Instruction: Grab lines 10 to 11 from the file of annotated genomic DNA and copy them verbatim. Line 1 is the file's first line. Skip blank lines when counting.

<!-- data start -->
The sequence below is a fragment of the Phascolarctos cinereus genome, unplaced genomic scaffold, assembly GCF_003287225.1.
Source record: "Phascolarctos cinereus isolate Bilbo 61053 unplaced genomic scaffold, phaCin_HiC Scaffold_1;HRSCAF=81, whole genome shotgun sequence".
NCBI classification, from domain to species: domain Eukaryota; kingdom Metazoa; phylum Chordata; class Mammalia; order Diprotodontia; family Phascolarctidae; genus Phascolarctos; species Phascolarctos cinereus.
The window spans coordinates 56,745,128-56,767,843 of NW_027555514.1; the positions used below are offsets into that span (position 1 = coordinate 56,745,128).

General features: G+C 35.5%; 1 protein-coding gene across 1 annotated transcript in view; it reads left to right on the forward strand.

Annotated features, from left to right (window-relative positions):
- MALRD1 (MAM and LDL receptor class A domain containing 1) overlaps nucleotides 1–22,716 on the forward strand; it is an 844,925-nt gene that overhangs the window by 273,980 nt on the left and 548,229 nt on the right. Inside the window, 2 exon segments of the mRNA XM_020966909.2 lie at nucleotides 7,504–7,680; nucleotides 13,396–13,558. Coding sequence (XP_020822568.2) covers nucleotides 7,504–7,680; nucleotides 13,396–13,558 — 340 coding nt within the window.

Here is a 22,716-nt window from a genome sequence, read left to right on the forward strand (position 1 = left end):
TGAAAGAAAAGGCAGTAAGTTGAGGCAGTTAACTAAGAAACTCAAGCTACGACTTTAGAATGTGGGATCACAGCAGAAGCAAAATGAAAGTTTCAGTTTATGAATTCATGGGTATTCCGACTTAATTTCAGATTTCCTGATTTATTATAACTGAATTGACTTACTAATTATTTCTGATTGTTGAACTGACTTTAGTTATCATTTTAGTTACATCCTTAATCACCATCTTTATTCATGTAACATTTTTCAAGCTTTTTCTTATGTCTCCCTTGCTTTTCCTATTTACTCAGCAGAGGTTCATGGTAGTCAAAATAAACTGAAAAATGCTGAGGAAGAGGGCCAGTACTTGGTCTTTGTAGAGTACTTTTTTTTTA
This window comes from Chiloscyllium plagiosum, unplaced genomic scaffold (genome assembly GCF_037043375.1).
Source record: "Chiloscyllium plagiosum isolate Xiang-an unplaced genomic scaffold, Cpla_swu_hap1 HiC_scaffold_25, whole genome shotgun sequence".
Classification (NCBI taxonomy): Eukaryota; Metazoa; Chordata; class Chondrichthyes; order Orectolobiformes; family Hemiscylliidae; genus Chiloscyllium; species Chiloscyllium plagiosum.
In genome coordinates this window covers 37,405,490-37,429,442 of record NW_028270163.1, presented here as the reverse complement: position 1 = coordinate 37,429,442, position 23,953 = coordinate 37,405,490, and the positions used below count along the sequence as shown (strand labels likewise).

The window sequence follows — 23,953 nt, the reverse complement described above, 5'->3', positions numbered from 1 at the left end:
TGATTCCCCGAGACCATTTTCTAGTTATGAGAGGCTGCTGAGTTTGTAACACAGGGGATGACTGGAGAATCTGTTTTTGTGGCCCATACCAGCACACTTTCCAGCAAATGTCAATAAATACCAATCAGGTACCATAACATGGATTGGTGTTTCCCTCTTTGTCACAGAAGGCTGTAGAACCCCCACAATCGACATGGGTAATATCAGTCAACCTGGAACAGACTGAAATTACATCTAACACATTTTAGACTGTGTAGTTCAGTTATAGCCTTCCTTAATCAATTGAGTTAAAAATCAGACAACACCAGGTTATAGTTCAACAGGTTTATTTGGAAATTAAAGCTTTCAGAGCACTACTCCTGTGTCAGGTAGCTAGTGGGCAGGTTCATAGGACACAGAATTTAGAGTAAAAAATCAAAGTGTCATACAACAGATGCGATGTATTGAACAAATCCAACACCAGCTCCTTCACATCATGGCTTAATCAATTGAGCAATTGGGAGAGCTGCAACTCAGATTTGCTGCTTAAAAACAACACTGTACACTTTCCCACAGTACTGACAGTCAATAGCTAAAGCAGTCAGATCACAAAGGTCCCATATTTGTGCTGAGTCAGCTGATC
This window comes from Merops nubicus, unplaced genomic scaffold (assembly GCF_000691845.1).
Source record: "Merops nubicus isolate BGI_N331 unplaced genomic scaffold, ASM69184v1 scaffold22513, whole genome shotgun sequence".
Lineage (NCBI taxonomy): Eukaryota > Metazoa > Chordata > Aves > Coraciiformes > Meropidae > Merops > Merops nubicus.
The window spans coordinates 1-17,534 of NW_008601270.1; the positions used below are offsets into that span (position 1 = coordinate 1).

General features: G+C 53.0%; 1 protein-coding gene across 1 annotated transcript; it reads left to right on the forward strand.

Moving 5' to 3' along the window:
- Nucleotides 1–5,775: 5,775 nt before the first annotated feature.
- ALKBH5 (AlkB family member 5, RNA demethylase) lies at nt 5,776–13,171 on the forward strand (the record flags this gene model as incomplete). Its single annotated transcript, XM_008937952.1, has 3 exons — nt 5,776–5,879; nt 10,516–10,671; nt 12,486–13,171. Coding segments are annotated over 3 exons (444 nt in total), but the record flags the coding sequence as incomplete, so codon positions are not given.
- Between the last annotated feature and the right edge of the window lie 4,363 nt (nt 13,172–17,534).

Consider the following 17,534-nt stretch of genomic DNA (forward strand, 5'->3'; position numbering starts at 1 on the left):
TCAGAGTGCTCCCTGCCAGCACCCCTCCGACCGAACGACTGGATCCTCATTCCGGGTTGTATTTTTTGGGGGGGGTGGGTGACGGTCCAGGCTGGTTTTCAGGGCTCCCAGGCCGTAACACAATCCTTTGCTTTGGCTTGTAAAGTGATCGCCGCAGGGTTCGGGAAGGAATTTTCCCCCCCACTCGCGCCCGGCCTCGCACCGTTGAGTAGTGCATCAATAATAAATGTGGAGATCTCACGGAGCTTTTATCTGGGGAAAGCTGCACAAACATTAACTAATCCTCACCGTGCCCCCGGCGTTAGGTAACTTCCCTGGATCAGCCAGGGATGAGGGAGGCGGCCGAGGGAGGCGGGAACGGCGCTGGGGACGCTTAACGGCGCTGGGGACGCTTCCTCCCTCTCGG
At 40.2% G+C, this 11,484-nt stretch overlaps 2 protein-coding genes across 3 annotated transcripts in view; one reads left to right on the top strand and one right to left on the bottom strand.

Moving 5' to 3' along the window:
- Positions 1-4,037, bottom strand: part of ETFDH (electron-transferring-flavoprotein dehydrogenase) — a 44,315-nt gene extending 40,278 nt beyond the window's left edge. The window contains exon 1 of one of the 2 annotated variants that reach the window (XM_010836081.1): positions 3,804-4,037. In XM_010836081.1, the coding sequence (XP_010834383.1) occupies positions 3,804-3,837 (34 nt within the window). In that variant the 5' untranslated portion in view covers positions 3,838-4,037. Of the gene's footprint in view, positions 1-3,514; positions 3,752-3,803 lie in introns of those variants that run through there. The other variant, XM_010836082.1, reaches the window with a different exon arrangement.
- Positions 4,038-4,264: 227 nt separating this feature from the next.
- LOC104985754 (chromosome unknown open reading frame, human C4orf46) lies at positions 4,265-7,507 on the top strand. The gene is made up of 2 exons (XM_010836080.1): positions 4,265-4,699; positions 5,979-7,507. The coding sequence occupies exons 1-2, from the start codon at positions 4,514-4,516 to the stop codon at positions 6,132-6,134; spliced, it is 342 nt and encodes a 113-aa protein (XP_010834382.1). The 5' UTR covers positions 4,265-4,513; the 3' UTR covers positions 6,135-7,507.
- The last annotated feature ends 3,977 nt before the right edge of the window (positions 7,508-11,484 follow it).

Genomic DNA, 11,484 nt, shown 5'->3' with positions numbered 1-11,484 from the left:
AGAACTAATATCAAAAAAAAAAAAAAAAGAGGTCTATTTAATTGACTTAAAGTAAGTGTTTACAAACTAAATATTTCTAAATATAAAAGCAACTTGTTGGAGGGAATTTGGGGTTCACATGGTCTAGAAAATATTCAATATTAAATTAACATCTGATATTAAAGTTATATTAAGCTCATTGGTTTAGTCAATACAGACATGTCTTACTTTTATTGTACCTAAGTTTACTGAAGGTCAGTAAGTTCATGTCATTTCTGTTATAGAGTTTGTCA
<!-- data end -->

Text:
This window comes from Chiloscyllium plagiosum, unplaced genomic scaffold (genome assembly GCF_037043375.1).
Source record: "Chiloscyllium plagiosum isolate Xiang-an unplaced genomic scaffold, Cpla_swu_hap1 HiC_scaffold_25, whole genome shotgun sequence".